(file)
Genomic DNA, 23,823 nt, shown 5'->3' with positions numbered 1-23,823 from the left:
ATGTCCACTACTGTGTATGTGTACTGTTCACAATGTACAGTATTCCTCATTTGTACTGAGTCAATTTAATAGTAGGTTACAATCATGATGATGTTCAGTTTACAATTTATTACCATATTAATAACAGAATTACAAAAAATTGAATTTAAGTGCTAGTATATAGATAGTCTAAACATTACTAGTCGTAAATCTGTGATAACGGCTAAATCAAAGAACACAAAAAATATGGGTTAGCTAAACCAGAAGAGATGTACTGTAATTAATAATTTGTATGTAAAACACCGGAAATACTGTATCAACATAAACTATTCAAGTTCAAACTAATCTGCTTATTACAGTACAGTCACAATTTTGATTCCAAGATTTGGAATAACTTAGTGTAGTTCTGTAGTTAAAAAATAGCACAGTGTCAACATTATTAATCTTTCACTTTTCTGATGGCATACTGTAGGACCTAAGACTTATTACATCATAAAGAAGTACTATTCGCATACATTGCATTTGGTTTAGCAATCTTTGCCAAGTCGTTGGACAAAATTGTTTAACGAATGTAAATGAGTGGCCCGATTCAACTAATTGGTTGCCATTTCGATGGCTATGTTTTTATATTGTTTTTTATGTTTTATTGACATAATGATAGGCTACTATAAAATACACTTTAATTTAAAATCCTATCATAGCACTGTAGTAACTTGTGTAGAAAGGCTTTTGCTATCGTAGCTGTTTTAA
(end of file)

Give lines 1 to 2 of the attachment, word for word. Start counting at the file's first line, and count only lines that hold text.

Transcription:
Genomic DNA, 23,823 nt, shown 5'->3' with positions numbered 1-23,823 from the left:
ATGTCCACTACTGTGTATGTGTACTGTTCACAATGTACAGTATTCCTCATTTGTACTGAGTCAATTTAATAGTAGGTTACAATCATGATGATGTTCAGTTTACAATTTATTACCATATTAATAACAGAATTACAAAAAATTGAATTTAAGTGCTAGTATATAGATAGTCTAAACATTACTAGTCGTAAATCTGTGATAACGGCTAAATCAAAGAACACAAAAAATATGGGTTAGCTAAACCAGAAGAGATGTACTGTAATTAATAATTTGTATGTAAAACACCGGAAATACTGTATCAACATAAACTATTCAAGTTCAAACTAATCTGCTTATTACAGTACAGTCACAATTTTGATTCCAAGATTTGGAATAACTTAGTGTAGTTCTGTAGTTAAAAAATAGCACAGTGTCAACATTATTAATCTTTCACTTTTCTGATGGCATACTGTAGGACCTAAGACTTATTACATCATAAAGAAGTACTATTCGCATACATTGCATTTGGTTTAGCAATCTTTGCCAAGTCGTTGGACAAAATTGTTTAACGAATGTAAATGAGTGGCCCGATTCAACTAATTGGTTGCCATTTCGATGGCTATGTTTTTATATTGTTTTTTATGTTTTATTGACATAATGATAGGCTACTATAAAATACACTTTAATTTAAAATCCTATCATAGCACTGTAGTAACTTGTGTAGAAAGGCTTTTGCTATCGTAGCTGTTTTAA